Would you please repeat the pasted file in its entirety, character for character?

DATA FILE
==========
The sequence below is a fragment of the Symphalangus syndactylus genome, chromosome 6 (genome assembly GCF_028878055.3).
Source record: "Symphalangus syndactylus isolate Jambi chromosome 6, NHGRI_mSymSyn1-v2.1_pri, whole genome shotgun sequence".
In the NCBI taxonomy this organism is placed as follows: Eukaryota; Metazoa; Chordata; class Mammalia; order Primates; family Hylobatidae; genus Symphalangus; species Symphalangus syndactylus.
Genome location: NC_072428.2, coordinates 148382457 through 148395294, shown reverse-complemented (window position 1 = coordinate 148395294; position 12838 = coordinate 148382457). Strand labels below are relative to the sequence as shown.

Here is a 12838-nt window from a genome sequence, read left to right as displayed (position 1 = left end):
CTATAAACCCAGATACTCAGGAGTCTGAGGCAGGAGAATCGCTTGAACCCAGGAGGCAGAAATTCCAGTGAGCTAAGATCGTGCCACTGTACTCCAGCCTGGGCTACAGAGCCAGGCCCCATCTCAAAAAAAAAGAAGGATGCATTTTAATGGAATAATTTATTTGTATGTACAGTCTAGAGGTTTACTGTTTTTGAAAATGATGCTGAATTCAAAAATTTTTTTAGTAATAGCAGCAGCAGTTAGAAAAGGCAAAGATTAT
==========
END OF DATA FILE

The sequence below is a fragment of the Symphalangus syndactylus genome, chromosome 6 (genome assembly GCF_028878055.3).
Source record: "Symphalangus syndactylus isolate Jambi chromosome 6, NHGRI_mSymSyn1-v2.1_pri, whole genome shotgun sequence".
In the NCBI taxonomy this organism is placed as follows: Eukaryota; Metazoa; Chordata; class Mammalia; order Primates; family Hylobatidae; genus Symphalangus; species Symphalangus syndactylus.
Genome location: NC_072428.2, coordinates 148382457 through 148395294, shown reverse-complemented (window position 1 = coordinate 148395294; position 12838 = coordinate 148382457). Strand labels below are relative to the sequence as shown.

Here is a 12838-nt window from a genome sequence, read left to right as displayed (position 1 = left end):
CTATAAACCCAGATACTCAGGAGTCTGAGGCAGGAGAATCGCTTGAACCCAGGAGGCAGAAATTCCAGTGAGCTAAGATCGTGCCACTGTACTCCAGCCTGGGCTACAGAGCCAGGCCCCATCTCAAAAAAAAAGAAGGATGCATTTTAATGGAATAATTTATTTGTATGTACAGTCTAGAGGTTTACTGTTTTTGAAAATGATGCTGAATTCAAAAATTTTTTTAGTAATAGCAGCAGCAGTTAGAAAAGGCAAAGATTAT